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Jian Guo, Takatsune Kumada; How information in working memory affects attentional control in older and young adults?. Journal of Vision 2018;18(10):812. doi: 10.1167/18.10.812.
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© ARVO (1962-2015); The Authors (2016-present)
Working memory is used in storage and manipulation of a limited amount of information for present or coming cognitive tasks. Visual attention is used to select relevant information and ignore irrelevant one for a present task. Recent studies have shown interactions between selective attention and visual working memory even when memory items are irrelevant for visual search. In addition, studies of cognitive aging have demonstrated that functions of attention and those of working memory decline with age. However, so far, no study has examined the effect of normal aging on working memory-guided attentional control. In this study, the effect of aging on working memory-guided attentional control was examined by using a typical experimental method which required participants to remember certain items and then search for a target object among distractors. In some trials, one of the distractors was replaced by an item remembered before the search or by an item that was not remembered. The results show that for older adults, working memory items did not capture attention in visual search tasks compared to young adults. In addition, a simplified experiment provided evidence for WM guided attentional control in older adults when interval (in between the memory item display and visual search display) is short. The mechanism behind these findings was discussed and working memory models were modified to indicate the effect of aging on working memory-guided attentional control.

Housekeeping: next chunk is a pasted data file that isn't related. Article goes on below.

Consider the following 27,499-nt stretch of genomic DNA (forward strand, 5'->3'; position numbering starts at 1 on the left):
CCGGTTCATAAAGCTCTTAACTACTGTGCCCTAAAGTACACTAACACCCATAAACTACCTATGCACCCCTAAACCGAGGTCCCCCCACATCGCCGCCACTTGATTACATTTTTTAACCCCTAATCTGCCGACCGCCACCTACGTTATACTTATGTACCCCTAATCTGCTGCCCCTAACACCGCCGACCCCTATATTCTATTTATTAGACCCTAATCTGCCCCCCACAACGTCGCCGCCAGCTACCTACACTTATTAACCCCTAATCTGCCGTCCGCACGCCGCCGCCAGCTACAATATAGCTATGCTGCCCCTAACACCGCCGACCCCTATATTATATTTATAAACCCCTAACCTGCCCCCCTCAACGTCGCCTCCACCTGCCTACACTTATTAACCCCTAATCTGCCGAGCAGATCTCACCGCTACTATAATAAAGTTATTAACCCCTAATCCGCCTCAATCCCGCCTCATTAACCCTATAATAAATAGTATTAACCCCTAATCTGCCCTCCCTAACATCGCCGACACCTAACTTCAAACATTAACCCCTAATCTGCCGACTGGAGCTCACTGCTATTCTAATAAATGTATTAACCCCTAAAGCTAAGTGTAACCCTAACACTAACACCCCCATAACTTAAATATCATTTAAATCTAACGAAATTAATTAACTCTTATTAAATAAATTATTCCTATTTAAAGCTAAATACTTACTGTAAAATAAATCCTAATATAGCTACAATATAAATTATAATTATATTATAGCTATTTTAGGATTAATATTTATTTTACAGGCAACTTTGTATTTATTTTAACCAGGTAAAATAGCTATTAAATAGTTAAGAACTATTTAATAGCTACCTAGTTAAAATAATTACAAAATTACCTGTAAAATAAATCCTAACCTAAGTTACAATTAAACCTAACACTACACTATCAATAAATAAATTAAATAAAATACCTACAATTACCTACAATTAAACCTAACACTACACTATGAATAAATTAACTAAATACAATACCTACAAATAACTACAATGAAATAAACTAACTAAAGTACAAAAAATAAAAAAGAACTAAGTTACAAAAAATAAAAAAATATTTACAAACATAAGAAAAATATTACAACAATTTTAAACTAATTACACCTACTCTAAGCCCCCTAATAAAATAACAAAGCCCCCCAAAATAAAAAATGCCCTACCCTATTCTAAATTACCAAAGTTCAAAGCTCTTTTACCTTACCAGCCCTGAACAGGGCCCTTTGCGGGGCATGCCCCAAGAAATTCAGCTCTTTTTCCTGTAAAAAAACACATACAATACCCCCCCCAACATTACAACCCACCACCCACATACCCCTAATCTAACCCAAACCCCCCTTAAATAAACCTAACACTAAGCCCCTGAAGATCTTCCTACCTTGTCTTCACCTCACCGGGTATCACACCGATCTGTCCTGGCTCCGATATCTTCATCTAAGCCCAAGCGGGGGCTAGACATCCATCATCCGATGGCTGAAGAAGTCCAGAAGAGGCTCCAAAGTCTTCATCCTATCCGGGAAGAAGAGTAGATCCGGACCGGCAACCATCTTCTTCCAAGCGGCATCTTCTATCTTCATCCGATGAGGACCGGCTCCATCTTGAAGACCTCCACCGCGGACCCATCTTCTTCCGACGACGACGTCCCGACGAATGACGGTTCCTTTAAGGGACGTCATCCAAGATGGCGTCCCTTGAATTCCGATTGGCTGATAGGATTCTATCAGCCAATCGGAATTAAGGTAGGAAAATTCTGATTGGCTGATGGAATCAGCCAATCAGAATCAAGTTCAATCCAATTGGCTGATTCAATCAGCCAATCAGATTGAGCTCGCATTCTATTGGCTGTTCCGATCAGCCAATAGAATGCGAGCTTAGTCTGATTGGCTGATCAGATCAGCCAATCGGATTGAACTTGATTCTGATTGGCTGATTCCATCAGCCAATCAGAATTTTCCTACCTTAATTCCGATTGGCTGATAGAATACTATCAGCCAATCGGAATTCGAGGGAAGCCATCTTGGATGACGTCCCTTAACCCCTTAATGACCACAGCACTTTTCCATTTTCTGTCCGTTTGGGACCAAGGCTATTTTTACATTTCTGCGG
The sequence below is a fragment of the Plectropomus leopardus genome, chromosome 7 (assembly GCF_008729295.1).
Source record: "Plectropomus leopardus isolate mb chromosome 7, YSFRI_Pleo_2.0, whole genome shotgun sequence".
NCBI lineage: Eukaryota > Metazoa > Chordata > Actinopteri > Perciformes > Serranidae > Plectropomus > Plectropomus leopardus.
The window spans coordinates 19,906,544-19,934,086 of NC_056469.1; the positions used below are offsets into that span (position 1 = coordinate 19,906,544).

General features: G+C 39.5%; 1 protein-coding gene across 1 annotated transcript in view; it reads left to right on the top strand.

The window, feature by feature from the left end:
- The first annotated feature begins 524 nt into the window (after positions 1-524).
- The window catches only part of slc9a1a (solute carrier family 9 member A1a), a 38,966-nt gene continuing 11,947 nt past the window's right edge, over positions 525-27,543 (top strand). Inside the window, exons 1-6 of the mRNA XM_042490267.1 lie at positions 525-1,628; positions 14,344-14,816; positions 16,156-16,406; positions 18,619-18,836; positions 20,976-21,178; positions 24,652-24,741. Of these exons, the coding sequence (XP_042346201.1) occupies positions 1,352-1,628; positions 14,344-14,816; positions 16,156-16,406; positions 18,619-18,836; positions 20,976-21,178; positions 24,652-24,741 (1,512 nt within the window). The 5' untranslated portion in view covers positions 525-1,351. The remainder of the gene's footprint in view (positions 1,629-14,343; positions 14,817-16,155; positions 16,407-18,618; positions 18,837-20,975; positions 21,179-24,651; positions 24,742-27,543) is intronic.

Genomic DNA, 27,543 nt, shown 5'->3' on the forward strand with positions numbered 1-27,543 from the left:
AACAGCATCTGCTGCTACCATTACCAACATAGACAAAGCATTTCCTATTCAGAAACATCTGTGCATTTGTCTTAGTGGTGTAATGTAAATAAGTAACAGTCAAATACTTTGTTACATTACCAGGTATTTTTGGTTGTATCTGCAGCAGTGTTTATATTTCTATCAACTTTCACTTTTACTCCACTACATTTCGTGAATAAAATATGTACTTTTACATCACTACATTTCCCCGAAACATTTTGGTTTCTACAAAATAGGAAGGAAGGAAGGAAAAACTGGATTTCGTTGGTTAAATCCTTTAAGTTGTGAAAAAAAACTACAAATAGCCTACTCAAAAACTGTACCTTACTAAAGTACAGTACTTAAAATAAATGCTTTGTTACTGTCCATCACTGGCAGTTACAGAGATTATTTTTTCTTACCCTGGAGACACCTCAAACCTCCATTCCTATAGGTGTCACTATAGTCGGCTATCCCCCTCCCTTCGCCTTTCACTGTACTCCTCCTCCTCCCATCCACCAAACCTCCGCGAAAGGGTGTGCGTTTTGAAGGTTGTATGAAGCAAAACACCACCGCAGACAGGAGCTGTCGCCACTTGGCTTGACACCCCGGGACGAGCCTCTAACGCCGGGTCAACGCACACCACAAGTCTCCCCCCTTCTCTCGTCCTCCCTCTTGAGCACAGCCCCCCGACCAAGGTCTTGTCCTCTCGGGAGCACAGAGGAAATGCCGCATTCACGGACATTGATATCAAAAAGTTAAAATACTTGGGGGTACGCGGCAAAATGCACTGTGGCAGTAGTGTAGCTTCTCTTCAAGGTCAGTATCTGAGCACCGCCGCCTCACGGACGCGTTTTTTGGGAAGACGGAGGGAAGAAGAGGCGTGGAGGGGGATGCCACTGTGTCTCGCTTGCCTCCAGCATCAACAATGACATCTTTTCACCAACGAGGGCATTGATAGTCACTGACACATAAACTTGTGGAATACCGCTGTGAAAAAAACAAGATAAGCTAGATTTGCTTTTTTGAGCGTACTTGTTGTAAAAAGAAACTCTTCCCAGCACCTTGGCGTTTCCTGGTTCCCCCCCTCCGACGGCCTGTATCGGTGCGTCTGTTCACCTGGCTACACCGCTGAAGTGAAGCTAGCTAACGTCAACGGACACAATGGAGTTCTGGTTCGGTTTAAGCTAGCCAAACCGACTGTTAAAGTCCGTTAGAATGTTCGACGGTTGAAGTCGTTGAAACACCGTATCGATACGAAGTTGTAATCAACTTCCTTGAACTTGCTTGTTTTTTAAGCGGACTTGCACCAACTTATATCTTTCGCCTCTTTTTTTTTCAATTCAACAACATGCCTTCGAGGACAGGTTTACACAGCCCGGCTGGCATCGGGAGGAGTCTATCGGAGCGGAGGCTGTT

Meeting abstract presented at VSS 2018
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